How does the Torah and Talmud view (viking and non viking) runes? Letters written on swords and such. Stones with a letters. What is the view on them?

To clarify: There is a game(s) where it is possible to enhance weapons and armor by adding runes to them like a rune of fire that would make it stronger. Would this be nonkosher?

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    What problem do you think there might be?
    – Harel13
    Commented Apr 18, 2022 at 19:57
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    Why would there be any view on them?
    – N.T.
    Commented Apr 18, 2022 at 21:24
  • @N.T. Considering the fairly well-developed Norse mythology that likely accompanied the runes, this likely becomes a question of engaging with an avodah zarah.
    – Yehuda
    Commented Apr 18, 2022 at 23:36
  • @Yehuda Could be that, or I recall some telling me "I heard some of the Vikings might have come from the lost ten tribes!" but it never seemed reliable to me. I do recall the idea that the Vikings may have come to North America before Columbus and maybe brought language similar to Hebrew, so maybe the idea is based on that, but I'm not sure. Midrash has lots of interesting insight about other cultures regardless Commented Apr 19, 2022 at 5:09
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    @ShipBuilding What you are recalling is the association between Denmark and the tribe of Dan. Regarding Runes, there is a long standing tradition in the Torah for the writing of Angel script on tools and weapons. Consider the kabbalistic text, the Sword of Moshe, and also the two edged, flaming sword mentioned in Bereshit 3:24. It would seem likely that the tradition of Runes evolved from one of the variants of Angel script. Each Angel has a distinct and unique Alphabet and seal. This tradition is discussed in both Temani manuscripts and those from the Gaonim. Commented Apr 19, 2022 at 13:14

1 Answer 1


How does the Torah and Talmud view (viking and non viking) runes?

The Torah and Hazal make no explicit reference to the runic alphabets. It would be exceedingly difficult to argue that they had any direct knowledge of them. The earliest possible reference one might reasonably expect to find would be in the later medieval literature of Ashkenaz.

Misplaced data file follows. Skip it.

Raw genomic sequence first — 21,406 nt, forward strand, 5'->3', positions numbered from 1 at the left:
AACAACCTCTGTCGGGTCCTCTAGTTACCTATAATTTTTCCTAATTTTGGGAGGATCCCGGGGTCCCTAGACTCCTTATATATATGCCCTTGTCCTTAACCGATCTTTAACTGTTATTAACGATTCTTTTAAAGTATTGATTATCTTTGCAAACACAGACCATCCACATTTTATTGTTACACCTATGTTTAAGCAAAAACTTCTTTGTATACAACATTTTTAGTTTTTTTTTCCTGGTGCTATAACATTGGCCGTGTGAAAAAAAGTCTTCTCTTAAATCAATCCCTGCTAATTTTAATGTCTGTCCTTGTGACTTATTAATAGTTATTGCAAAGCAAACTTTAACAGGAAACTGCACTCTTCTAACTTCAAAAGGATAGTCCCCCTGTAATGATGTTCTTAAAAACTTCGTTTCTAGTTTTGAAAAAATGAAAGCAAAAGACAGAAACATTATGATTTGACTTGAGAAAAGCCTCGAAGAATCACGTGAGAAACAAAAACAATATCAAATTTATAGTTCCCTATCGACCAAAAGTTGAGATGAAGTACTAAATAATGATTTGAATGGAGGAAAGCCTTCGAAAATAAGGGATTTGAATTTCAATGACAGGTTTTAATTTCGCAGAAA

Letters written on swords and such. Stones with a letters. What is the view on them?

There is no prohibition against writing on stones or weapons. If there were some talismanic/occultic significance intended then there may be an issue. In such instances the issue would stem from the intent and purpose of the writing not from the writing in and of itself. The precise use case in each instance would need to be ascertained before any kind of halakhic analysis could be made.

  • Isn't Talmud Bavli for talismanics? It explicitly states an amulet that had successfully healed is kosher in some sense. Also what sort of writing could be without purpose? Even writing the owner's name would have the purpose of making it his property?
    – Israel B.
    Commented Apr 21, 2022 at 14:13
  • @IsraelB. the topic of talismans, amulets, etc. each need to be discussed independently and with case specifics in mind. Addressing such large topics על רגל אחת in the comments is unlikely to be productive. The main point I raise is that the use of inscriptions could invoke various concerns under the broad umbrella of עבודה זרה and its related fields. To determine whether a particular action/object is prohibited, the details specific to the case would need to be raised for the purpose of analysis. Commented Apr 21, 2022 at 17:31

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